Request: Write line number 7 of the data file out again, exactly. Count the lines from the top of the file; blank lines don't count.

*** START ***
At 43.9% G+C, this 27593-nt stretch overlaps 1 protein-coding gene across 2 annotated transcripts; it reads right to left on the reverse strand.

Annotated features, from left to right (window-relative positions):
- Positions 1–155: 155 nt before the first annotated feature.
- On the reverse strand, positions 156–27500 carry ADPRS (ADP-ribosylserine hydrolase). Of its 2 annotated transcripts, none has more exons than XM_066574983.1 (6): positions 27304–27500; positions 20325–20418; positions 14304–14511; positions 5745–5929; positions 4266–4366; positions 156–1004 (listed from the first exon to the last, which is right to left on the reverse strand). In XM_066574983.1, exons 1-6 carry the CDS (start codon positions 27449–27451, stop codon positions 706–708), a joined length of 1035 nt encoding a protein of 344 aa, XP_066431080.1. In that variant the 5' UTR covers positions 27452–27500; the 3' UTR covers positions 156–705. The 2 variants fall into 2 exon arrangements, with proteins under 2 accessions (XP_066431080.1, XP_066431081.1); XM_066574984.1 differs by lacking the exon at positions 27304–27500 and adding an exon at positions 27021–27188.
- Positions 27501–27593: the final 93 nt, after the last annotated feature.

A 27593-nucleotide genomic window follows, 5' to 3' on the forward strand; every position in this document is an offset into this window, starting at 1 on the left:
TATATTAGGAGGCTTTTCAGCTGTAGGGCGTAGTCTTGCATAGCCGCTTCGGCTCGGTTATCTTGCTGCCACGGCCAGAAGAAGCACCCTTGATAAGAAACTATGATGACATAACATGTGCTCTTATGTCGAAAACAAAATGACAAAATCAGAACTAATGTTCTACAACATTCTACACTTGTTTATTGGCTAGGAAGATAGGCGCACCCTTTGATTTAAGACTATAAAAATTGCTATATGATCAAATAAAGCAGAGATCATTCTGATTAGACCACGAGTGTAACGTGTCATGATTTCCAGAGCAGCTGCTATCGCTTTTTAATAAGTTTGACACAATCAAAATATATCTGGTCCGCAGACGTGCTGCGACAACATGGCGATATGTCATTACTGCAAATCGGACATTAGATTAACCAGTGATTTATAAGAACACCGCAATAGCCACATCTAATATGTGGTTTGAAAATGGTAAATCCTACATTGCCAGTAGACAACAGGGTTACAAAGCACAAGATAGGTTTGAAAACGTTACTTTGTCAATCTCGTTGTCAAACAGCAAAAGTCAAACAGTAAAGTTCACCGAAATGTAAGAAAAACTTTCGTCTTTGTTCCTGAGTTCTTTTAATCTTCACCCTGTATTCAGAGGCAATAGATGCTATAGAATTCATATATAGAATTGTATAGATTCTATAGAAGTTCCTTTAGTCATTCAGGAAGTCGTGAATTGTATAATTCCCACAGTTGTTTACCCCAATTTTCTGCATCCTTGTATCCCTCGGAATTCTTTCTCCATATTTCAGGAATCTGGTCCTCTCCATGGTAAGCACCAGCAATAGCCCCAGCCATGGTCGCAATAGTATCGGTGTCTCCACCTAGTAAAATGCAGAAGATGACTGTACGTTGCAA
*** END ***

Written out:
TATATTAGGAGGCTTTTCAGCTGTAGGGCGTAGTCTTGCATAGCCGCTTCGGCTCGGTTATCTTGCTGCCACGGCCAGAAGAAGCACCCTTGATAAGAAACTATGATGACATAACATGTGCTCTTATGTCGAAAACAAAATGACAAAATCAGAACTAATGTTCTACAACATTCTACACTTGTTTATTGGCTAGGAAGATAGGCGCACCCTTTGATTTAAGACTATAAAAATTGCTATATGATCAAATAAAGCAGAGATCATTCTGATTAGACCACGAGTGTAACGTGTCATGATTTCCAGAGCAGCTGCTATCGCTTTTTAATAAGTTTGACACAATCAAAATATATCTGGTCCGCAGACGTGCTGCGACAACATGGCGATATGTCATTACTGCAAATCGGACATTAGATTAACCAGTGATTTATAAGAACACCGCAATAGCCACATCTAATATGTGGTTTGAAAATGGTAAATCCTACATTGCCAGTAGACAACAGGGTTACAAAGCACAAGATAGGTTTGAAAACGTTACTTTGTCAATCTCGTTGTCAAACAGCAAAAGTCAAACAGTAAAGTTCACCGAAATGTAAGAAAAACTTTCGTCTTTGTTCCTGAGTTCTTTTAATCTTCACCCTGTATTCAGAGGCAATAGATGCTATAGAATTCATATATAGAATTGTATAGATTCTATAGAAGTTCCTTTAGTCATTCAGGAAGTCGTGAATTGTATAATTCCCACAGTTGTTTACCCCAATTTTCTGCATCCTTGTATCCCTCGGAATTCTTTCTCCATATTTCAGGAATCTGGTCCTCTCCATGGTAAGCACCAGCAATAGCCCCAGCCATGGTCGCAATAGTATCGGTGTCTCCACCTAGTAAAATGCAGAAGATGACTGTACGTTGCAA